Brothers of the Head (18)
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Time Out says
Tue Oct 3 2006A weird one, this ambitious tale of two conjoined twins , Tom and Barry Howe (Luke and Harry Treadaway) from deepest, foggiest Norfolk who become rock stars in the mid 1970s, live the decadent life between the rush of the stage and the captivity of a rural mansion and crash horribly as victims of their own success. On the one hand, the film’s faux-doc format, consisting of handheld shots, grabbed dialogue and talking heads (including Brian Aldriss as the writer of the genuine source novel and Ken Russell as the director of the not-so-genuine biopic, ‘Two Way Romeo’), roots the enterprise smartly in the dangerous culture it damns. On the other, this format is so minutely devised that it often distracts from the tragedy of the pair’s story.
The credible feel of this film-within-the-film remains an achievement; it’s neither mocking nor parodic and nearly always deadly serious. Directors Keith Fulton and Louis Pepe (who made ‘Lost in La Mancha’, the chronicle of Terry Gilliam’s sad fate at the hands of Don Quixote) offer reflected comment on the entertainment machine, then and now. There are hints of Andrew Loog Oldham, Malcolm Maclaren and other bygone puppeteers of rock – but the filmmakers’ thesis could equally be applied to Simon Fuller and Simon Cowell and their latter-day harnessing of wide-eyed young talent. It’s not all finger-pointing: the film questions the longevity of all creative partnerships, especially those born from without and whose longevity and success rides on each member’s willingness to continue. The Cheeky Girls were never conjoined – but their journey was no less freaky.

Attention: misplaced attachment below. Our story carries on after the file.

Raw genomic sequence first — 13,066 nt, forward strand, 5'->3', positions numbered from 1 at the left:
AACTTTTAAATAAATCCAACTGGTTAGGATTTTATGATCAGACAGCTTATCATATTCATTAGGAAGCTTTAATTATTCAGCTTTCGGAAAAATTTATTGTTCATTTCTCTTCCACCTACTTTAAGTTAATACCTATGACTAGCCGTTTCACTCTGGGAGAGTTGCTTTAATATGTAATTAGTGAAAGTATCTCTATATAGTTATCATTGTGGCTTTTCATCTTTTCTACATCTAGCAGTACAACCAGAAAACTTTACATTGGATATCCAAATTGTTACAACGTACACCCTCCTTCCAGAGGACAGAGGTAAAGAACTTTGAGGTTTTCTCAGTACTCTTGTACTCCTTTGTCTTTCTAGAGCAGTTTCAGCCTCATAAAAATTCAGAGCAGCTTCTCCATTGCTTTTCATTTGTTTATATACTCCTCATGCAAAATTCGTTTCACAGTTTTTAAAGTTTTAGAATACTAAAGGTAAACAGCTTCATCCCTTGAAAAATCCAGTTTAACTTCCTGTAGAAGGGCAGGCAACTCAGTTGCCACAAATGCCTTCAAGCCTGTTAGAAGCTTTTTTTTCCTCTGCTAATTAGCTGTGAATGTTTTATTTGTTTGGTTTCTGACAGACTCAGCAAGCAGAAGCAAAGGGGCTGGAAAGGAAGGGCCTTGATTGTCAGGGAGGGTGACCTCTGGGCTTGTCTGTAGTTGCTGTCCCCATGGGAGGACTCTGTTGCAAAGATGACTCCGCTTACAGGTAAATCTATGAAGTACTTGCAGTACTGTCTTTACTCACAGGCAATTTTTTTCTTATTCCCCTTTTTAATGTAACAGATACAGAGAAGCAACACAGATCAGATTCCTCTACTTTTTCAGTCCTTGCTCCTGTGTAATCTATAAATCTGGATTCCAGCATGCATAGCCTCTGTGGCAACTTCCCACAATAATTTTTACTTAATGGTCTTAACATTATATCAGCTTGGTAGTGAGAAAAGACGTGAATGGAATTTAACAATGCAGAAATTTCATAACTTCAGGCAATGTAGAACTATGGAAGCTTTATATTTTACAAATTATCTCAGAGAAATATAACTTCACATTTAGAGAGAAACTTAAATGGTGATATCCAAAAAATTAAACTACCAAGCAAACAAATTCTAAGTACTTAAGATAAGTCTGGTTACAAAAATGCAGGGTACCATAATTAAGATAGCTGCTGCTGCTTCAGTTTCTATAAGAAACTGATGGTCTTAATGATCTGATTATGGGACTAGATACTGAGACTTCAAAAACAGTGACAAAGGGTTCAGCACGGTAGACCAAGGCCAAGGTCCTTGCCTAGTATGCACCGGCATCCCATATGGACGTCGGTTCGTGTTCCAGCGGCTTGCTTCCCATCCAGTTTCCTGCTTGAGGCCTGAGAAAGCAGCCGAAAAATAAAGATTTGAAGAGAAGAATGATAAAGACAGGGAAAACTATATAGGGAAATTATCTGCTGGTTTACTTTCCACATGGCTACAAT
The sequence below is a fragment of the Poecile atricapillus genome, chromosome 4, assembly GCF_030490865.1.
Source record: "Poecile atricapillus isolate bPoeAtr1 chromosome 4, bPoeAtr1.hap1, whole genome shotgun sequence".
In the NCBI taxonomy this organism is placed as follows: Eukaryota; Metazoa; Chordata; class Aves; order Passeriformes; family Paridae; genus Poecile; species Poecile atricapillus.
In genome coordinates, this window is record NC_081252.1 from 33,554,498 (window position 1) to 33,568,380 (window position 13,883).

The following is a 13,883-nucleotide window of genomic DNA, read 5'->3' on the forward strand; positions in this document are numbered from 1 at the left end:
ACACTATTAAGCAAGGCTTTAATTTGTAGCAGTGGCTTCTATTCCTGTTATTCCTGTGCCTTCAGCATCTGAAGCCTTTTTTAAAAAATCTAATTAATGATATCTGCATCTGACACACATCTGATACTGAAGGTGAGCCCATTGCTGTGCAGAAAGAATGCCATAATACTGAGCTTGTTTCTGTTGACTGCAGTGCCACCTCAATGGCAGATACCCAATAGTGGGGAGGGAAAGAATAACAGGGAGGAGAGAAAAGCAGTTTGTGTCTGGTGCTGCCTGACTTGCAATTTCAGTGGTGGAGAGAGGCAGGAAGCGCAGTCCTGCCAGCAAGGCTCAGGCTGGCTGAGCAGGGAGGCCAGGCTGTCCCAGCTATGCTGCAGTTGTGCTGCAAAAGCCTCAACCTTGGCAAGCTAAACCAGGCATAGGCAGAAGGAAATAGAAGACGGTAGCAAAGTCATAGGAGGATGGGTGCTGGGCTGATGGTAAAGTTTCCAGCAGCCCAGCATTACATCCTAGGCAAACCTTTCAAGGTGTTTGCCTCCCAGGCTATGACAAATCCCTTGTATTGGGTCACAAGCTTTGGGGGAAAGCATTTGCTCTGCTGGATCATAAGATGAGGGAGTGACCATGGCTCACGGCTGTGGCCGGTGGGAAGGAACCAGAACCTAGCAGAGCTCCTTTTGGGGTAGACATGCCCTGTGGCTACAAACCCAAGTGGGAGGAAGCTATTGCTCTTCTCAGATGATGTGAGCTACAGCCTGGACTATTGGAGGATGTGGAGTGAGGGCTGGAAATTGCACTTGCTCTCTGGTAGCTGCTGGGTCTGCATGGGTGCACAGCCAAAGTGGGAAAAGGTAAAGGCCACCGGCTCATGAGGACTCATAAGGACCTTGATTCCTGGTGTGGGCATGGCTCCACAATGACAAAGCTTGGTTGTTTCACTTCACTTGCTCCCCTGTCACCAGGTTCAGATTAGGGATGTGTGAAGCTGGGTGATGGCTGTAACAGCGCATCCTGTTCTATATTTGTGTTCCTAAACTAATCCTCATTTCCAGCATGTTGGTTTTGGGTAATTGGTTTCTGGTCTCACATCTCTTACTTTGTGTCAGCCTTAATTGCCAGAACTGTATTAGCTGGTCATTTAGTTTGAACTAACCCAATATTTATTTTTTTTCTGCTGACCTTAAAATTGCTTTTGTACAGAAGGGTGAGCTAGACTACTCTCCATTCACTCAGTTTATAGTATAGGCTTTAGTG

Author: Dave Calhoun
Fri Oct 6, 2006